> I see the main use of a roll call vote is to get people to go
> on the record and not so much to delay the process. As
> I am sure some people will point out, there are better
> procedural methods for delay. However, since *some*
> people were concerned with roll call votes being used
> to stall, I put in a remedy for that situation.
> Personally, I can't imagine why a chair would refuse
> to allow a roll call vote except to keep things
> moving along. I can imagine why a group of voters
> might want to avoid a roll call vote. It is in the vital
> interest of IEEE 802 (and IMO IEEE) to insure that
> people do go on the record for issues of importance
> to the WG. Furthermore, as my failed EC motion shows
> I believe this change should be implemented prior to the
> start of the March 04 meeting.
> Geoff Thompson wrote:
> > Mike-
> > (DISAPPROVE at this point)
> > I applaud your attempts to fix this. I am not sure that it is a
> > tractable problem for reasons that I will outline below.
> > But first the trivial fix:
> > Change from:
> > A roll call vote can be held at the discretion of the chair.
> > Change to:
> > A roll call vote may be held at the discretion of the chair.
> > And you need to add that a motion and a second is needed to call for a
> > roll call
> > (and, I would hope that the vote could not be by acclamation)
> > But further than that, I'm not wild about your test criteria.
> > I believe that the problem in the Exec is that a roll call represents
> > two different situations.
> > Situation #1
> > Occurs in fairly large groups without voting tokens.
> > Occasional problems arise when non-voters participate in a vote.
> > There are two remedies to this situation
> > a) A caution from the WG Chair and a re-vote.
> > b) A roll call vote
> > Requests for a roll call vote from the floor have traditionally been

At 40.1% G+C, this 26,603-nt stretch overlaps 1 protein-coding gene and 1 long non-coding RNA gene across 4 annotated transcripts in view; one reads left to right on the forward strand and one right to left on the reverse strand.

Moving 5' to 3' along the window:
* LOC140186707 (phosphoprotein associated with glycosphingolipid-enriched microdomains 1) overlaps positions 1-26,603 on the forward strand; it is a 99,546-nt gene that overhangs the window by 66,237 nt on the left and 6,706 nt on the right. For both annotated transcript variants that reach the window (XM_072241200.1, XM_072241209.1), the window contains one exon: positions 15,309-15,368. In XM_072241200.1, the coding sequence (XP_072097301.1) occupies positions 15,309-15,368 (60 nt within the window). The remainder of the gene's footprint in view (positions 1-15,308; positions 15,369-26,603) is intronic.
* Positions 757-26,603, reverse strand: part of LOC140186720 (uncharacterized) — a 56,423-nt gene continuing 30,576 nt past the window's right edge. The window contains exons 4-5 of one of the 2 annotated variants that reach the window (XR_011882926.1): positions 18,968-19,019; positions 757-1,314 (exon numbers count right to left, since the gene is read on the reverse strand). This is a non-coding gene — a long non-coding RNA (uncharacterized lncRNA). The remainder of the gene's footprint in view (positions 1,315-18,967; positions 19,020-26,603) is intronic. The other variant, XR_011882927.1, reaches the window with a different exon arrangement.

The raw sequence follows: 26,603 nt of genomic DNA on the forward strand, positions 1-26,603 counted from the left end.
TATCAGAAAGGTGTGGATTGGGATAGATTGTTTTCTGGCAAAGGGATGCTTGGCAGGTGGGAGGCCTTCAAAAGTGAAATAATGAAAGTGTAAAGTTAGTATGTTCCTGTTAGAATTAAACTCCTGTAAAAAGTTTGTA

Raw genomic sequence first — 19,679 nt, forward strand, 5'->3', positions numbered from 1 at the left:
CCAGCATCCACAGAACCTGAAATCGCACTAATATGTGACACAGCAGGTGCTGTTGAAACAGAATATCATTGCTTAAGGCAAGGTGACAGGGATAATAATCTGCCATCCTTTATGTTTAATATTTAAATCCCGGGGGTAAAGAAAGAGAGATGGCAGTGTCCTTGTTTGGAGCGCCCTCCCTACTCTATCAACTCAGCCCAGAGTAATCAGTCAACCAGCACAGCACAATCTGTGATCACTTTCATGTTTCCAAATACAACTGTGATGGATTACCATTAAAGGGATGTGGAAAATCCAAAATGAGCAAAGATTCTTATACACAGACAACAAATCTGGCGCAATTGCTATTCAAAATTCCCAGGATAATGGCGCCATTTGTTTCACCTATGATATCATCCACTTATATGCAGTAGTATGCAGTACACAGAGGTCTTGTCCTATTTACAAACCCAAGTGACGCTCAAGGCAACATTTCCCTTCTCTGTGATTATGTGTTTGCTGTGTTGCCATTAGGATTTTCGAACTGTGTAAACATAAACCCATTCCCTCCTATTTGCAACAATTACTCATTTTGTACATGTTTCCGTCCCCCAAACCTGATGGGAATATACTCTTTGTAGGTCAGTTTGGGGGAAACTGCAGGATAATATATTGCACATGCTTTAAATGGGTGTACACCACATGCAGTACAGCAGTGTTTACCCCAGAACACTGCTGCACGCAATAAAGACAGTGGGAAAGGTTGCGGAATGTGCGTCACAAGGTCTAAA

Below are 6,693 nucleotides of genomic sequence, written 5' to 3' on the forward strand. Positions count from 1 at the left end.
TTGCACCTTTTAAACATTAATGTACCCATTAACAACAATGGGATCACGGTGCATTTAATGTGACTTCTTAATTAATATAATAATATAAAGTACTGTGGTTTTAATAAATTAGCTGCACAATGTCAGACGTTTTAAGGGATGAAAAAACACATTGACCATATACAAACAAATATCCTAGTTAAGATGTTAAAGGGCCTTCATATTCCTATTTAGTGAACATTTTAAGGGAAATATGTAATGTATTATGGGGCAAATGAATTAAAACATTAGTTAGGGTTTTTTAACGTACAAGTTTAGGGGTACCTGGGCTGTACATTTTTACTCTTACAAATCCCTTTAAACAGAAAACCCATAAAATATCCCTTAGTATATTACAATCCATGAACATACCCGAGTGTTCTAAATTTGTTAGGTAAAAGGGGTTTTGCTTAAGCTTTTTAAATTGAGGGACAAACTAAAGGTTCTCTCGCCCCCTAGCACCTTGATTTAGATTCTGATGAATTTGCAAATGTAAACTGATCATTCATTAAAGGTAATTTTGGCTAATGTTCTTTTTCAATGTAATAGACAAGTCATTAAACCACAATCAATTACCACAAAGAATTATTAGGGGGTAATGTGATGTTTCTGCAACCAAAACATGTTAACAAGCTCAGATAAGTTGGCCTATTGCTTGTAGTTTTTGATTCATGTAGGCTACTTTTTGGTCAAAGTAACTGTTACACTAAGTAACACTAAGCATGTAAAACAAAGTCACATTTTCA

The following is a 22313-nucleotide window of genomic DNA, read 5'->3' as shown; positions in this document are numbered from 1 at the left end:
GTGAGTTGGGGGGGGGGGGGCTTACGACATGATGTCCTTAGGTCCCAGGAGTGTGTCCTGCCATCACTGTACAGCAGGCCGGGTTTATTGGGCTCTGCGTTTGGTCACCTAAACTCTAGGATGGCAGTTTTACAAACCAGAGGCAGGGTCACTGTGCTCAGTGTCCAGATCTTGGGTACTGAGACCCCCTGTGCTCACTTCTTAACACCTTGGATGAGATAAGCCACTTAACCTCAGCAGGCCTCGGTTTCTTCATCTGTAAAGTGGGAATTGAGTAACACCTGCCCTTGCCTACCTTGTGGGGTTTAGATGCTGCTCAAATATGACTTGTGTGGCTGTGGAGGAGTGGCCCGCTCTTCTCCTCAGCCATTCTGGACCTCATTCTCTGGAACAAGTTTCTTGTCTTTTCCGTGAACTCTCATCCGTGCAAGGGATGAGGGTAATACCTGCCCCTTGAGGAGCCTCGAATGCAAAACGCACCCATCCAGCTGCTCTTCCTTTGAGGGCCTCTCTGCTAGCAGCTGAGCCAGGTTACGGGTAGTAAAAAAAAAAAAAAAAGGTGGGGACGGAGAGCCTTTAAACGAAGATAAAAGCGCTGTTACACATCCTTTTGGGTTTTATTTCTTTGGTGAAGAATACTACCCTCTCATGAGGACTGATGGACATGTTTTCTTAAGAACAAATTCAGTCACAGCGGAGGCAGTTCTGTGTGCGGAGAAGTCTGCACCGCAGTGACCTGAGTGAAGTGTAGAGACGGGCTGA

> > honored.
> > Requests for a roll call vote have been very infrequent.
> > Situation #2
> > (This is somewhat speculative since I am not in these groups. I welcome
> > supplemental or corrective information)
> > Occurs in groups with voting tokens
> > These groups have less of a problem with non-voters voting.
> > There are situations where there are strategic voting issues with voting
> > in a secret ballot vs a "public" roll call vote.
> > A request for a roll-call vote can be used in this situation to slow
> > things down or to force members to vote "on the record".
> > My feeling is that we need to (1) recognize these differences and (2)
> > come up with a solution that harmonizes or clearly differentiates these
> > 2 situations rather than trying to lump them into the same pot.
> > At this point I don't have a particular idea on how to do that, but I
> > believe that is the place to start.
> > At 11:33 PM 11/24/2003 -0500, Mike Takefman wrote:
> >> Dear EC Members,
> >> as per the motion at the November Plenary closing
> >> EC meeting I am starting a (35 day) ballot on
> >> the proposed rule change. I am extending the ballot
> >> to account for the upcoming US Thanksgiving holiday
> >> (and yes Canada has such a holiday - its just a month
> >> earlier).
> >> I will be running a face to face comment resolution session
> >> during the January Interim Session to try to finalize
> >> the language. I believe sunday night is the best time
> >> to hold such a meeting, but I am open to other suggestions.
> >> The language you will find enclosed is different (and
> >> I believe improved) from what was shown at the EC meeting.
> >> 1) It attempts to provide better sentence structure
> >> (less of a run-on sentence).
> >> 2) It addresses an issue brought up to me personally
> >> by one of the 2 dissenting voters to the rules change
> >> motion in terms of insuring that roll call votes cannot
> >> be used as a delaying tactic.
> >> Personally, I have only seen roll call votes used in dot17
> >> sparingly and they have in fact helped me determine when a group
> >> was attempting to block concensus / progress. As such,
> >> has never been an issue with their use as a delay tactic,
> >> but I do have sympathy for such a concern.
> >> cheers,
> >> mike
> >> --
> >> Michael Takefman email@example.com
> >> Distinguished Engineer, Cisco Systems
> >> Chair IEEE 802.17 Stds WG
> >> 3000 Innovation Dr, Ottawa, Canada, K2K 3E8
> >> voice: 613-254-3399 cell:613-220-6991
> Michael Takefman firstname.lastname@example.org
> Distinguished Engineer, Cisco Systems
> Chair IEEE 802.17 Stds WG
> 3000 Innovation Dr, Ottawa, Canada, K2K 3E8
> voice: 613-254-3399 cell:613-220-6991